Our Lenten bulletin board. Purple strips – Sundays in Lent. Pink for Laetare Sunday. Red for Passion Sunday. Gold for Holy Week ( yeah, I know..). Pics for Feast days, Confirmation anniversary, birthdays, wedding anniversary, Maundy Thursday, Good Friday…
How should we respond to the invitation to conversion that Jesus addresses to us in this time of Lent? How can there be a serious change in our life? First of all, we must open our hearts to the penetrating call that comes to us from the Liturgy. The time of preparation for Easter is a providential gift from the Lord and a precious opportunity to draw closer to himk, turning inward to listen to his promptings deep within. Pope John Paul II Lenten Message 2001. Lent and Easter Wisdom from Pope John Paul II
Concede nobis, Domine, praesidia militiae christianae sanctis inchoare jejuniis: ut contra spiritales nequitias pugnaturi, continentiae muniamur auxiliis. Per Christum Dominum nostrum. Amen.
Grant us, O Lord, to begin with holy fasts our Christian warfare: that, as we do battle with the spirits of evil, we may be protected by the help of self-denial. Through Christ our Lord. Amen.
I am thinking about liturgy this Lent. Not sure why but, as I read my St Andrew’s Missal, daily this Lent, well, then, I start to think about Mass.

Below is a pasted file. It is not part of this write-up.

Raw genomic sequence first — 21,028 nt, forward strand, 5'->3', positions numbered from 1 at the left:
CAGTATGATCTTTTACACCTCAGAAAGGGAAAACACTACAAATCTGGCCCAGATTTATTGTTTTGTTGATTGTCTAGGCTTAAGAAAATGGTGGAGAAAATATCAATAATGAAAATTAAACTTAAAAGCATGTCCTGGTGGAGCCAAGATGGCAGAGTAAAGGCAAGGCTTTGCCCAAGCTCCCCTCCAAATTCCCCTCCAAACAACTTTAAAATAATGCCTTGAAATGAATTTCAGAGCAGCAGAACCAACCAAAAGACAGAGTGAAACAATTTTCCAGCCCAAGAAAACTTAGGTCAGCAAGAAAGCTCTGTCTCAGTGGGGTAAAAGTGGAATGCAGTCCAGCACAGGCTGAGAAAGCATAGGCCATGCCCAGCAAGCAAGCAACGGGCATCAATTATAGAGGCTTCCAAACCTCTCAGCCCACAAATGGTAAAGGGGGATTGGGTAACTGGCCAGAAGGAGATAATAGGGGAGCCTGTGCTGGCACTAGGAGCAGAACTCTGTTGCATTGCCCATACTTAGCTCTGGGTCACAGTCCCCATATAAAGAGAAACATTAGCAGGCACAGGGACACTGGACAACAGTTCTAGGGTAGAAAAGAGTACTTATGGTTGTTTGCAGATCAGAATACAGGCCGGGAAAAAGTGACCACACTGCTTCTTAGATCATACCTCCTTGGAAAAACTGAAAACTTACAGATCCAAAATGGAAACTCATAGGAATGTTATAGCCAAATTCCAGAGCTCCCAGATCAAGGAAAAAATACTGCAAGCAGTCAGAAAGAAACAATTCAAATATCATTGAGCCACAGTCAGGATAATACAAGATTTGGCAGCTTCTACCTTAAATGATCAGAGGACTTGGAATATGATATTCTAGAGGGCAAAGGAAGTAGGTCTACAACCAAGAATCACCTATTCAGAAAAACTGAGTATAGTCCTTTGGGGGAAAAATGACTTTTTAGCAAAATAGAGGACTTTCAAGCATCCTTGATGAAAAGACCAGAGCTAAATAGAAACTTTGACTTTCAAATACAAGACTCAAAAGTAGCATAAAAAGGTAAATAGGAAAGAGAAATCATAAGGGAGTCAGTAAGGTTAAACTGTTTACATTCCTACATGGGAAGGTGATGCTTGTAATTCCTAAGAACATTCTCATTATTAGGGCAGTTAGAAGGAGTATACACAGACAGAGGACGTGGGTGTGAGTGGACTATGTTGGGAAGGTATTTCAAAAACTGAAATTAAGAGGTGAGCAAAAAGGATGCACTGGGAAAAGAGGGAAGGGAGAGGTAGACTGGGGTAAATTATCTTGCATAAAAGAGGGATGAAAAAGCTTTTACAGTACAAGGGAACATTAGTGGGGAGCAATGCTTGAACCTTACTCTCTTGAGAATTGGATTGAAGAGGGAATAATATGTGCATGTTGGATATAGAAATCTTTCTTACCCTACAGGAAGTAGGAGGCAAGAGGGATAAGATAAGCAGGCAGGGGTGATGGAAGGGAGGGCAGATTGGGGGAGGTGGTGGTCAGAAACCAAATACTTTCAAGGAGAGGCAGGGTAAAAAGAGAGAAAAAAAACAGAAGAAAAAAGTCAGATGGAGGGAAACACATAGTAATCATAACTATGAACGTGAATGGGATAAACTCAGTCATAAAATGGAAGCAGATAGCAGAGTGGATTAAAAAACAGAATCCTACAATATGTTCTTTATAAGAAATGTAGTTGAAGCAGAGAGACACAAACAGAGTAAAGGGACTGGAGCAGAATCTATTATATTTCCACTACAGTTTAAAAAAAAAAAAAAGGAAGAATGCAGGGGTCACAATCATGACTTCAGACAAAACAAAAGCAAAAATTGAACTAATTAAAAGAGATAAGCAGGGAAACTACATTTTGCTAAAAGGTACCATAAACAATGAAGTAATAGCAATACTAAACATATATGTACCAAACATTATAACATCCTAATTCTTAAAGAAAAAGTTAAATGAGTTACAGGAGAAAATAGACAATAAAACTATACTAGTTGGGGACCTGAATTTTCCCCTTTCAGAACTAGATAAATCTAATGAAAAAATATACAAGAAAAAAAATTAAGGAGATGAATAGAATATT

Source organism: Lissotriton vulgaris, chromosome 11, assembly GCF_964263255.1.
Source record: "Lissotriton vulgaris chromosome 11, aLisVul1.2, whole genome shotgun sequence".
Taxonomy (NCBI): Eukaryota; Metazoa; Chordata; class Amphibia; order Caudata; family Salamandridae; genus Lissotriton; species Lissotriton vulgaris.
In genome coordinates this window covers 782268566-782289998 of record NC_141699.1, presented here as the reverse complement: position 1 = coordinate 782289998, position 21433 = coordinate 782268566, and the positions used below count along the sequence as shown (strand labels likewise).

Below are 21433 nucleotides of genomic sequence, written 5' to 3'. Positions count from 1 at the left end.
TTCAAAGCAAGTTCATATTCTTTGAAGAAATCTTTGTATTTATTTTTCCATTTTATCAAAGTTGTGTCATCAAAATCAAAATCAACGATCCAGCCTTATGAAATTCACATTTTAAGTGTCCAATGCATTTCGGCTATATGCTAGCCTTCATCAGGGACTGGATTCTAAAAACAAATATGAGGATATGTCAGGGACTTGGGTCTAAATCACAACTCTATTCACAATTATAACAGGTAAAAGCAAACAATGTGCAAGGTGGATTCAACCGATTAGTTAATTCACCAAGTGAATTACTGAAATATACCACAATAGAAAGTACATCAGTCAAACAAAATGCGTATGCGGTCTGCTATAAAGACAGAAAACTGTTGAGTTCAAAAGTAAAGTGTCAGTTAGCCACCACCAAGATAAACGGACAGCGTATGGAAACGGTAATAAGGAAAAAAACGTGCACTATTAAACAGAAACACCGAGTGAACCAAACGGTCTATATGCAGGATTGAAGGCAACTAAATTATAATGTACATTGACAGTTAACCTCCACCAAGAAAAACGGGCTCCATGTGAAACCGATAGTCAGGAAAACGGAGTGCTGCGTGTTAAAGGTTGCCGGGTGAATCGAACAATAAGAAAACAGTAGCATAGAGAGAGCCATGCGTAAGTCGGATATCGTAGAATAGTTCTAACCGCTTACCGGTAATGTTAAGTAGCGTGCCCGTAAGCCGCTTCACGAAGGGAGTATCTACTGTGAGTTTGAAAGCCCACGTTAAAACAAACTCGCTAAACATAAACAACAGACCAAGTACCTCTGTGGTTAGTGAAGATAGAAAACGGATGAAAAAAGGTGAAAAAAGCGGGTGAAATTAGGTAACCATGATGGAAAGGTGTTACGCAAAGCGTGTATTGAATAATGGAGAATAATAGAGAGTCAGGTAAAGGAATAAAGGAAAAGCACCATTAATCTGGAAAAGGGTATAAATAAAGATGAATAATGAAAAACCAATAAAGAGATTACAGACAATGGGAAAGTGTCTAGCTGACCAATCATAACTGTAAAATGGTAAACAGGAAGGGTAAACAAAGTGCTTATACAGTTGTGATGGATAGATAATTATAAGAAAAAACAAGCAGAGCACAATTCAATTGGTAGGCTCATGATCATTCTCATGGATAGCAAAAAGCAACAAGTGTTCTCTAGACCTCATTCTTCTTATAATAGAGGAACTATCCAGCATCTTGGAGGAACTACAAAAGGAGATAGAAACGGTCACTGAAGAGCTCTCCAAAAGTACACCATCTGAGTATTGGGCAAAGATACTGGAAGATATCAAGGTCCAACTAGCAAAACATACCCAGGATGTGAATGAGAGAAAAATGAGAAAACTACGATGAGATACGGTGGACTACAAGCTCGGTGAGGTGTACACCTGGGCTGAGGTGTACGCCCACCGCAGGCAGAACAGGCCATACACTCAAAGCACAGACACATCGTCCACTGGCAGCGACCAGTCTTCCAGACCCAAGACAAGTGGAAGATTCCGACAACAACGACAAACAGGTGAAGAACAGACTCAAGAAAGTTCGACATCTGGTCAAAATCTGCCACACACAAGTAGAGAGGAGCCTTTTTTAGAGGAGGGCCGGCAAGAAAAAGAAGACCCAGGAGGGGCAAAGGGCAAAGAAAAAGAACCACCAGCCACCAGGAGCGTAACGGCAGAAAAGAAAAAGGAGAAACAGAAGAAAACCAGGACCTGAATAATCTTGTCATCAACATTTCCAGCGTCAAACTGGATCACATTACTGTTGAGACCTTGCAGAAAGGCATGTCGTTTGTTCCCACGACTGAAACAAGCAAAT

And prayer. And the Faith.
Lex orandi, lex credendi (Latin loosely translated as the law of prayer is the law of belief)
The Catechism of the Catholic Church
states: The Church’s faith precedes the faith of the believer who is invited to adhere to it. When the Church celebrates the sacraments, she confesses the faith received from the apostles – whence the ancient saying: lex orandi, lex credendi (or: legem credendi lex statuat supplicandi, according to Prosper of Aquitaine [5th cent.]). The law of prayer is the law of faith: the Church believes as she prays. Liturgy is a constitutive element of the holy and living Tradition.
And I found the below online, from a Foreward to True Development of Liturgy – reflections on the the shape of the liturgy after Vatican II –
Some practices which Sacrosanctum Concilium had never even contemplated were allowed into the Liturgy, like Mass versus populum, Holy Communion in the hand, altogether giving up on the Latin and Gregorian Chant in favour of the vernacular and songs and hymns without much space for God, and extension beyond any reasonable limits of the faculty to concelebrate at Holy Mass. There was also the gross misinterpretation of the principle of “active participation.” Archbishop Ranjith (secretary of the Congregration for Divine Worship)